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DanSchwent

Dantastic Book Reviews

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The Dungeon - Richard A. Lupoff, Bruce Coville, Philip José Farmer Sometime in the mid 1980's, Philip Jose Farmer came up with the concept of The Dungeon, a six part saga of Clive Folliot searching bizarre worlds for his missing brother, and turned other writers loose on it.

The Black Tower: Major Clive Folliot leaves his post in the army and his lover behind in order to go to equatorial Africa to search for his missing brother Neville. Along the way, he runs afoul of shady gamblers, meets an old friend of his, Horace Hamilton Smythe, and a new friend, Sidi Bombay.

However, once Clive gets to Africa, he finds his journey has just begun when he is plunged into another world, The Dungeon, and has to contend with its mysterious inhabitants while searching for his missing brother...

The concept of The Dungeon is remniscent of both Riverworld and the World of Tiers, two PJF favorites. People are plucked from various worlds and time periods and whisked to the worlds of the Dungeon to take part in some kind of cosmic chess game. The worlds are odd and straight out of PJF. I'm sure Richard A. Lupoff knew what Farmer had in mind when he conceived the Dungeon and tried to stay close to the blueprint.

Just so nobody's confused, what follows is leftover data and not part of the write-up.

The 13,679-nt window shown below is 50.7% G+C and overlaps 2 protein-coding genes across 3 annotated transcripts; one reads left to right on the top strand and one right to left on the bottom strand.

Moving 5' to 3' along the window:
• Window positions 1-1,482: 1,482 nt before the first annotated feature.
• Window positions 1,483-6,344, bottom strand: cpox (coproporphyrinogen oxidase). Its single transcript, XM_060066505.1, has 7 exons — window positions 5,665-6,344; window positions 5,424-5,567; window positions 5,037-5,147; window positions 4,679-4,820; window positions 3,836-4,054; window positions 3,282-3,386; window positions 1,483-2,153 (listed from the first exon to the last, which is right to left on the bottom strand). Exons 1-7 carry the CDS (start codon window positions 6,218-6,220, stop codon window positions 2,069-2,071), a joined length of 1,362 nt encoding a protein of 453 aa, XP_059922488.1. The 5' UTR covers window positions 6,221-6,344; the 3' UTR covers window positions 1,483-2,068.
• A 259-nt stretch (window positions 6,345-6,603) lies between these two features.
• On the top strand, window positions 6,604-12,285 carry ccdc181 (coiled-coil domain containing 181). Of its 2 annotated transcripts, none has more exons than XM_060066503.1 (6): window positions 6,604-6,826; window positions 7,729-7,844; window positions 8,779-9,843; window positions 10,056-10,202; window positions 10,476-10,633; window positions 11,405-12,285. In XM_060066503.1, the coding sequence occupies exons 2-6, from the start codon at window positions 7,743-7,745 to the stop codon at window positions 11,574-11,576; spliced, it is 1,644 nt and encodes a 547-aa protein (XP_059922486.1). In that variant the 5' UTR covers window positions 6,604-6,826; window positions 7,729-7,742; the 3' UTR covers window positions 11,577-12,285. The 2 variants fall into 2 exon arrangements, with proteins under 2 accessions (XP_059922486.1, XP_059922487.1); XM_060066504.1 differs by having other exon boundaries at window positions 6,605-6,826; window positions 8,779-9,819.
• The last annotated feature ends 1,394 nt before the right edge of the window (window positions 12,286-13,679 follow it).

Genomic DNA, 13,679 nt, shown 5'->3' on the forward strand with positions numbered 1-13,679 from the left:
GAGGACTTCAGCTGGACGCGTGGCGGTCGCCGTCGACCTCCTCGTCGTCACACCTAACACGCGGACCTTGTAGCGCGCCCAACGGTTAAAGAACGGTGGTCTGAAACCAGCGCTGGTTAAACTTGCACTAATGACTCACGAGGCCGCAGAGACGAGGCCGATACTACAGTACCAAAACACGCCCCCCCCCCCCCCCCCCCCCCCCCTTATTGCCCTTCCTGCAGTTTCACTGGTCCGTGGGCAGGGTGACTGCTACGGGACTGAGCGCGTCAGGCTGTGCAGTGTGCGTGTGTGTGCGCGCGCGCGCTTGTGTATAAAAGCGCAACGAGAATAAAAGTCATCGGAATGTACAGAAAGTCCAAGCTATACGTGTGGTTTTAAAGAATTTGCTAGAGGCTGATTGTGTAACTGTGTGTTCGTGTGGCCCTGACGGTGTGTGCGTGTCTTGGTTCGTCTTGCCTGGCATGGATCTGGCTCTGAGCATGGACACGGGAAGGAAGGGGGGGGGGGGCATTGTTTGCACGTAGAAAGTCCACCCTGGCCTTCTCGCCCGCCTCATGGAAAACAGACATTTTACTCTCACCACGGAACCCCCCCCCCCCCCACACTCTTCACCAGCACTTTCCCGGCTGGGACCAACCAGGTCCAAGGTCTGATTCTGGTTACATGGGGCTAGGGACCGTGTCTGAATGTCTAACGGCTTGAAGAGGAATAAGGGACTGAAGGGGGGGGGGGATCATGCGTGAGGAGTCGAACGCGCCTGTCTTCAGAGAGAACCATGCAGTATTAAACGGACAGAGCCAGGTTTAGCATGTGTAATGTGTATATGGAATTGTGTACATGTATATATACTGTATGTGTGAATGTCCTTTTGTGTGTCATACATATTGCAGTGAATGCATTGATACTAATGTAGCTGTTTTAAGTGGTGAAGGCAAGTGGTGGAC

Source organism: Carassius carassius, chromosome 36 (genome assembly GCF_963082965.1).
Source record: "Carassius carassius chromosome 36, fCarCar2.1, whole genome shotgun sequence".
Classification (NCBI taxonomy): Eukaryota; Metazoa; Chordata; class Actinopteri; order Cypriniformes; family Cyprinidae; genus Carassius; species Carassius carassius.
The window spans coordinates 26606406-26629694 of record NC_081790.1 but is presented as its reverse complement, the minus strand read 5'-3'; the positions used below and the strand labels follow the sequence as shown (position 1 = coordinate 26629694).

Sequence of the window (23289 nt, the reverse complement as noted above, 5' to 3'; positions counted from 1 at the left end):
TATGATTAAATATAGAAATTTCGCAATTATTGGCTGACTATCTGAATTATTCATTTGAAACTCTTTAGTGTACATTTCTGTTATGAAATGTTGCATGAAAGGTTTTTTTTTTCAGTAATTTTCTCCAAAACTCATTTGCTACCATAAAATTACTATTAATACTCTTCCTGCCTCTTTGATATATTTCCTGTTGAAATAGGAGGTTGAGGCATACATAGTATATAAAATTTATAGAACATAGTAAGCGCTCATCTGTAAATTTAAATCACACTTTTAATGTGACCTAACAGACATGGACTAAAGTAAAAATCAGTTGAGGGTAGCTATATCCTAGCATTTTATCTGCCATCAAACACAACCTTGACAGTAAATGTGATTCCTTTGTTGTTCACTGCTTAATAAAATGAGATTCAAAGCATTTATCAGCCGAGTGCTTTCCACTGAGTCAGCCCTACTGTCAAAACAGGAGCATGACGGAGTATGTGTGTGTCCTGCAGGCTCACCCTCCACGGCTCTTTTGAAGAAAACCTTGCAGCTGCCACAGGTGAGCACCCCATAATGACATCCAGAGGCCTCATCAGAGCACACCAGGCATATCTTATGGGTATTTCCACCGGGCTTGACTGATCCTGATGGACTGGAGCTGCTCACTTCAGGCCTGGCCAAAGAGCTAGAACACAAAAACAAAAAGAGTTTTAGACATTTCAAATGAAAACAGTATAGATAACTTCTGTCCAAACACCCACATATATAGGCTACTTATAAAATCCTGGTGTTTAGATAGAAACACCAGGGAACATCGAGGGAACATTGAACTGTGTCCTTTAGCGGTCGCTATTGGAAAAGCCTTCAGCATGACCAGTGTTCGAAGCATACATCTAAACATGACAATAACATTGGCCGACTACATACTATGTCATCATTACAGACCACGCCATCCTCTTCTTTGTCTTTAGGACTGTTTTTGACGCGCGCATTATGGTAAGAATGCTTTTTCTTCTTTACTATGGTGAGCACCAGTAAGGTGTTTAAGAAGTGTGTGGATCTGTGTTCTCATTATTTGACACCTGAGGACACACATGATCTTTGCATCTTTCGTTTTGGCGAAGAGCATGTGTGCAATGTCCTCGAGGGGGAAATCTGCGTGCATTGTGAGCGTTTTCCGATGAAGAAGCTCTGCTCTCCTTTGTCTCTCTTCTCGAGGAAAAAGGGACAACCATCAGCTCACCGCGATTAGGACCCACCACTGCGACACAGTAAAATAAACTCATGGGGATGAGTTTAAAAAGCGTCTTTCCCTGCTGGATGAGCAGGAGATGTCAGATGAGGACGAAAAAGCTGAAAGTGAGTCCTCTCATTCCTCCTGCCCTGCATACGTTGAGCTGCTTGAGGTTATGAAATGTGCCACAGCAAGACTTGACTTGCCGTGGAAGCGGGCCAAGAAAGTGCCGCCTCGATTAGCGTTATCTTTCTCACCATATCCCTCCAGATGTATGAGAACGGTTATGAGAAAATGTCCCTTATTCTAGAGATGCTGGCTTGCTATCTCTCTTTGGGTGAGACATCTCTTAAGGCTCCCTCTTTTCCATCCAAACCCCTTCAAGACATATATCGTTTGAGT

I've never heard of Richard A. Lupoff before this undertaking. His prose is okay. Nothing to shout about but most of PJF's is the same way.

The characters are fairly well done. I know both Smythe and Bombay are still hiding things. Folliot isn't as skilled as most PJF heroes but the devotion to his brother keeps him going. Finnbogg, the humanoid bulldog, is an endearing sort. I hope nothing ghastly happens to him before series end. I have to say I wasn't surprised by User Annie's true identity. It seemed obvious.

The Dark Abyss: The Dark Abyss starts minutes after the conclusion of The Black Tower. Clive and friends flee the Black Tower and travel to more layers of the Dungeon, still on the trail of Clive's brother and the missing Sidi Bombay. Along the way, Clive earns the nickname Serpent Slayer and a strange relationship developes between he and Shriek.

The Dark Abyss was better written than the Black Tower and more exciting. Clive and company continuously go from one peril to the next. The layers explored in the Dark Abyss were more exotic than those in the previous volume. My two favorite parts of this volume involve Shriek, the humanoid spider woman. The image of the assembled party climbing down Shriek's spider silk rope toward the ocean below was spectacular. The best/weirdest part was the strange telepathic love blossoming between Clive and Shriek. Though I was initially disgusted, part of me was hoping those two would hook up.

The only complaint I had was that Annie's dialogue was nothing like it was in the first book.